Naff story for my English folio. Swiped the title from a song again.
She stares at the horizon a lot lately. Distractedly, she swats at my questioning hand on her shoulder, her eyes never leaving that tinged, curving line that might as well be the edge of the world for all that she’s going to get near it. I can’t stand it any more: her dreamer’s eyes, her gentle heart, her careful touch. What’s wrong with me? She’s perfect.
She’s not mine any more.
She comes from a very liberal family, and fell in love with the arts at a young age. Encouraged to pursue the creative at every turn, she excelled - she paints, she writes, she sings, she plays a dozen instruments and some I haven’t even heard of. She keeps a dream journal and ebulliently informs me of every symbol (her dreams are probably the most structured part about her), and how it’s going to impact on her future; our future. I’m glad she thinks to include me, but it’s easy for her. She has no plans - she floats through life, while I trudge, sluggishly and with belligerence.
My family firmly believes in the academic merits of science. I was taught arithmetic at my mother’s knee, and I could spell “atom” before my own name. I grasp at snippets of knowledge like they’re bubbles of oxygen and I’m drowning in unenlightenment. Facts don’t hold her interest; she says they’re cold and impersonal - she acknowledges them and moves on; I obsess.
Knowing this, I admit it can be difficult to understand how we function as a couple. I yearned to understand her, and assumedly she found me aesthetically pleasing -- not in the purely superficial way, but in that she deemed me artistic enough for her attention, somehow -- so we became each other’s muse, and more. I offered unbiased critiques on her art, and found myself increasingly incorporated into it. She understood the physics of love better than I, and before I recognised what was happening, I had fallen victim to its gravity, and to her. Later I realised she had orchestrated the whole thing, with the finesse of a master conductor, and the grace of a thousand violins.
Neither of us is religious, and while that sets me free, she seems… discontent. She fidgets and shifts whenever the subject is broached, and though she swears her non-faith as ardently as any fundamentalist, I can tell that’s not the end of it. She wants there to be something more, more than quarks and electrons; more than the Big Bang - she longs for purpose. Her atheism cripples her as much as it vindicates her, and once I caught her guiltily absorbed in the Bible, a child trying to make her fantasies real.
So she stares across the ocean, trying to find some meaning, and I examine my own horizons -- clear-cut and more sharply in focus than hers will ever be. This is our last year of school, and the last summer of youth. She doesn’t want to leave, and neither do I -- this is our final farewell. I’m going somewhere she can’t follow; down to England to become a doctor, like my parents always wanted. I’ve done them proud, and I’m doing like I always planned, but she doesn’t plan; she doesn’t even draft. She tears her eyes away from the skyline, and her eyes overflow like every other part of her does -- unrestrained and effluent, she doesn’t wear her heart on her sleeve, she is her heart, and she’s breaking mine.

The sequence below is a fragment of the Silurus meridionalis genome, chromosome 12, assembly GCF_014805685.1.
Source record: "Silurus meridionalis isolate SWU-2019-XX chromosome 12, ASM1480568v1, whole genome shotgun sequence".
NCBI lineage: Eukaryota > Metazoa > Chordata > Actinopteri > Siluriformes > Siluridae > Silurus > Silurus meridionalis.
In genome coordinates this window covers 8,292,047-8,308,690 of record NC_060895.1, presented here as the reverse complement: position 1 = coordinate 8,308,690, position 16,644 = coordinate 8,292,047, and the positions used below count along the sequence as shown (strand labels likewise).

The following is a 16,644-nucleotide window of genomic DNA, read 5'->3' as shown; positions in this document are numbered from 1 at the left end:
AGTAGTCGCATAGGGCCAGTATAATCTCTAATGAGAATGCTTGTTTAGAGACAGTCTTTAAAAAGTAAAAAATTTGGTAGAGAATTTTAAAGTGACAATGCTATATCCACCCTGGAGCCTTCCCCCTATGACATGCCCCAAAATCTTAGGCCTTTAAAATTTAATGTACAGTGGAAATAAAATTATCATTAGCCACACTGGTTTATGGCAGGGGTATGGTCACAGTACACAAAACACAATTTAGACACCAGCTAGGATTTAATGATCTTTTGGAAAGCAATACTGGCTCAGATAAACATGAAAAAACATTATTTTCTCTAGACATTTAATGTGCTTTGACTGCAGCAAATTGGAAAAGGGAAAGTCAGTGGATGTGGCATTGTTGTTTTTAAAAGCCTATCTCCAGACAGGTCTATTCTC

I want nothing more than to hold her, but I know it will just make the separation more painful, like ripping a plaster from sensitive skin because the wound needs fresh air to heal. Her tears mingle with the salt in the wind, and it stings, I know it does, but she’s fire as well, and she’s strong.
I can cope with this better than her - not because I care less, because I don’t - I’m just better suited to reality. For her, every disappointment is a crash back to earth, whereas I’ve always been grounded. I always knew this would happen, and I’ve been preparing myself for it, not that it has helped. I wish she would get angry with me, so I could get mad too and make it more bearable; and to her credit, she tries, she really does. But with every biting insult that bubbles from her gut, she bites her tongue, and hiccoughs pathetically, more upset with herself for being so pitiful that I, by comparison, appear to be a pillar of strength, when in actuality my foundations are weak, and I tremble like a rose in a blizzard.
She’s not mine any more, because she can’t be.
I’m not sure how long we stand there, but eventually all sound peters away, with only the splash of the tide to keep our misery company. Our parting is subdued, lachrymose, and I don’t look back, though I can feel her dreamer’s eyes boring holes in my skull, and I feel terrible for being the one to induce such tremendous focus in her, when she ought to be free to consider and glide so carelessly through life’s beauty.